Cooking Louisiana  -  Stocks
Cooking Stocks were and still are used extensively by the French chefs. They went to great pains to make them to use "as is", or, to be reduced to use in sauces. If you want to make your own stock it's not very difficult, it just takes time.

Chicken Stock (white)

1 hen or chicken (whole) [A hen has a richer flavor]
1 onion quartered
2 carrots cut big
2 stalks celery cut big
2 bay leaves
4 whole toes of garlic peeled
Pinch of black pepper
Pinch of salt

In a stock pot put the hen in and add enough water to cover the hen about 2 inches. I like a hen because it has a different flavor than a fryer. Add remainder of ingredients. Boil until hen/chicken is done. Hens can take as long as 4 hours to boil, chickens usually take about an hour. It's done when the meat starts to fall off the bone. Don't overdo it, you'll have bones all over the place. Take the bird out, lower the fire and slow boil the remaining juices for a few hours to reduce it by about 1/3.

Brown Chicken Stock (good for gumbo)

You can make a darker richer tasting stock by de-boning the chicken after it's done and roasting the bones in the oven about an hour at 425ºF. You can do this while reducing the stock. Watch the color of the bones, you want them nice and brown, not black! Return the bones to the simmering (not boiling) stock and continue to boil about an hour.

Another method would be using bones from a de-boned chicken. Crack the big bones with some clean garden shears; this exposes the marrow. Follow the instructions above.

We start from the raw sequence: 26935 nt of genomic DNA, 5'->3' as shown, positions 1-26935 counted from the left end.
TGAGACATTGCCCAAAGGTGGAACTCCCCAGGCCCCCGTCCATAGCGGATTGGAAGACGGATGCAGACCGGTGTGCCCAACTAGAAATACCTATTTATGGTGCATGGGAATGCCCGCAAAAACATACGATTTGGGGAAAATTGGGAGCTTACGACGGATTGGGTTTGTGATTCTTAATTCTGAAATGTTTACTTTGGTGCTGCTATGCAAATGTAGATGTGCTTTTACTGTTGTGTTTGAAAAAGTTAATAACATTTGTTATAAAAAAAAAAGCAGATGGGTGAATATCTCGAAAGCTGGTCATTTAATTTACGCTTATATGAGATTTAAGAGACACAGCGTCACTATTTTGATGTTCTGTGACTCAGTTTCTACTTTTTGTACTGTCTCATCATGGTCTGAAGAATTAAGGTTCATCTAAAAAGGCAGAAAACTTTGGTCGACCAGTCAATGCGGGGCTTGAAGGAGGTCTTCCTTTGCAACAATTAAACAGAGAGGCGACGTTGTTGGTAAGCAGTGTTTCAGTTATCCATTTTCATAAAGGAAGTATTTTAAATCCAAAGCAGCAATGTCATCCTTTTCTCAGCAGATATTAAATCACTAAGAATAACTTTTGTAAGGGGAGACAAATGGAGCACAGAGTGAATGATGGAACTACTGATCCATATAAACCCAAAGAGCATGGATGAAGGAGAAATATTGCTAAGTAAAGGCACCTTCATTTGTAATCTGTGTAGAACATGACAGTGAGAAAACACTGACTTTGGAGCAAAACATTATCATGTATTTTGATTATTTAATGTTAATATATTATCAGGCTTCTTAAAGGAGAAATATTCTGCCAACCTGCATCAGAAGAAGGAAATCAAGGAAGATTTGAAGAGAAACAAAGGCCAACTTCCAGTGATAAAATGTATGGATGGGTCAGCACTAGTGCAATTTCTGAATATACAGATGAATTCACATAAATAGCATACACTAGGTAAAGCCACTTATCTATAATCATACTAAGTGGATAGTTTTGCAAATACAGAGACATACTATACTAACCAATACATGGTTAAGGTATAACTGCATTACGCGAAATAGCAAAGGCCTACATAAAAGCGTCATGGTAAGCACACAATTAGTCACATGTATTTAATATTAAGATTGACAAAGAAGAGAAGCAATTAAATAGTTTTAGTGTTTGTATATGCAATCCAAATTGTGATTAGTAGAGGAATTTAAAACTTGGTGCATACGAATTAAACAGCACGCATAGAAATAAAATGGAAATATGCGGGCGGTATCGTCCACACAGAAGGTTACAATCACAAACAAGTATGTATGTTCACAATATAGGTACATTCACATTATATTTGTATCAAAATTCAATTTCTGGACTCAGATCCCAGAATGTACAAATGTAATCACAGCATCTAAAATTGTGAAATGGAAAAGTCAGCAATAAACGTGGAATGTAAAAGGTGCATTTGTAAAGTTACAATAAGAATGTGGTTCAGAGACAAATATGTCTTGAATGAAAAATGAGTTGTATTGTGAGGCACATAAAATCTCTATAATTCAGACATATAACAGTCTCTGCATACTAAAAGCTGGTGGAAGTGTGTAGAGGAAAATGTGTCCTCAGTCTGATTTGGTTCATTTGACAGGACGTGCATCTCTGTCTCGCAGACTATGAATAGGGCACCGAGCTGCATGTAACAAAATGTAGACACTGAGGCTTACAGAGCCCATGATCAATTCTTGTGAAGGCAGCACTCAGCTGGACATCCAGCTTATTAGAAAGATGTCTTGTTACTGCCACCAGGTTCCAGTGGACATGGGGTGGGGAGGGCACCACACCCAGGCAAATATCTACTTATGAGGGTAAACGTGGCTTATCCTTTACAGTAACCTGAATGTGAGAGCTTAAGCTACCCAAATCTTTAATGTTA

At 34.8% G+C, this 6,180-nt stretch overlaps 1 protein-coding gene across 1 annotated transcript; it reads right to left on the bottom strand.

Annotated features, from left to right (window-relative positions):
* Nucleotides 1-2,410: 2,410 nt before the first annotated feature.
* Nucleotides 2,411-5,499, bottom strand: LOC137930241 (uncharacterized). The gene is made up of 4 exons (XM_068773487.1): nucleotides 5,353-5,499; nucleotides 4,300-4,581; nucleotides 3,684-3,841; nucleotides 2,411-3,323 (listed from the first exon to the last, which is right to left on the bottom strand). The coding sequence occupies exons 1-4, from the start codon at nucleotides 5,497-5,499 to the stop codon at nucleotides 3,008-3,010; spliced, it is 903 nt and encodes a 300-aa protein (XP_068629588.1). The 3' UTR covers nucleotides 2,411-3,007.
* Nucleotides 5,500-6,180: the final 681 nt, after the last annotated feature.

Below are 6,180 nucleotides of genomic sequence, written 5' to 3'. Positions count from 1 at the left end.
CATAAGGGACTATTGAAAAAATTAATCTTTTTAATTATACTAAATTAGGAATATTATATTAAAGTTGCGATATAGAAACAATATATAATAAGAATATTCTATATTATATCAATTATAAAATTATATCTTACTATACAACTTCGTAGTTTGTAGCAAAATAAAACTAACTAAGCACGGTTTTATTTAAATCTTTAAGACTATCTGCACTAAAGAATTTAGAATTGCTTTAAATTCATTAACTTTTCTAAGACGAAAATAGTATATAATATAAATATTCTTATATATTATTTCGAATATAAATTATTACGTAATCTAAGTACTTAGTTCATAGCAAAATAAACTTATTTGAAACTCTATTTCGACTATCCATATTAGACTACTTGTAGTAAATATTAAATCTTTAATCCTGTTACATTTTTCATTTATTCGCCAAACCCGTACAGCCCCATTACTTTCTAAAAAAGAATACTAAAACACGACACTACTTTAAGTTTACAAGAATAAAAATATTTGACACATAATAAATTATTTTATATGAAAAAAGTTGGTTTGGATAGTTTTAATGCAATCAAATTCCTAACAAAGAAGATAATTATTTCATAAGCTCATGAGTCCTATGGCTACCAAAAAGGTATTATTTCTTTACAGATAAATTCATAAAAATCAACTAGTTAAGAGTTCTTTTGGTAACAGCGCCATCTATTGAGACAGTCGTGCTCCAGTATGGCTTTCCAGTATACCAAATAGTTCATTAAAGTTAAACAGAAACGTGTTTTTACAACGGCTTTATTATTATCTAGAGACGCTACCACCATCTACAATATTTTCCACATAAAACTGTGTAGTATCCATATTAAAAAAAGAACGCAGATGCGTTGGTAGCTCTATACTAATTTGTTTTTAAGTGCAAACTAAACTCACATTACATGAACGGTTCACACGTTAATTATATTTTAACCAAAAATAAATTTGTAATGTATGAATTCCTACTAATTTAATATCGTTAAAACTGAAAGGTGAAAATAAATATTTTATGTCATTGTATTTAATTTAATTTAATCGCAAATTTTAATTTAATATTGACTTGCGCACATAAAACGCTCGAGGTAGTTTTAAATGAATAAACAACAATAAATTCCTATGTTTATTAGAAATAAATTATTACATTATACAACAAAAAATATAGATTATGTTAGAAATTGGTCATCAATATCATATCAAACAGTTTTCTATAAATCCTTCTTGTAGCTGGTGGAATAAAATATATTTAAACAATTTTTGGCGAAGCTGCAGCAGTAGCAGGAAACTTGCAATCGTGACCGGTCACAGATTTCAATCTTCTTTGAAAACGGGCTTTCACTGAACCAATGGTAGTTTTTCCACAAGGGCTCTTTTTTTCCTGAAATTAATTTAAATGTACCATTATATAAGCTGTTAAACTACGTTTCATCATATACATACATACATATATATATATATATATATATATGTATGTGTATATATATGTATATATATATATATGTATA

Beef/Pork/Veal Stock

Use all the same ingredients except the hen [naturally]. Rib bones make good stock. You can also roast the bones as you did with the chicken stock.

Seafood Stock

Seafood stock can be made using shrimp shells or fish bones again using the same method above (don't roast the shells!). This will always be a white stock.


Some folks add all kinds of seasonings to their stocks. I don't because if I'm not sure which dish the stock will be used in. I choose to control the flavors when I do the dish.

After all the cooking is done just strain the liquid, let it cool and use it or freeze it in zip-locks.

You notice I used little salt. Salt can always be added to the dish you are using the stock for. If you decide to reduce the stock further to use in a sauce you don't want excessive salt in it because as the liquid cooks off the salt remains.

Bullion cubes and grinds have salt in them. If you use more than the recommended number of cubes per cup of liquid be sure to taste it before you add salt. You can also cut celery stalks into about 2" pieces and cook in the stock until they wilt then remove them. Celery will absorb salt (and pepper).

Remember, always "simmer" a stock.

Stocks are the beginning of Sauces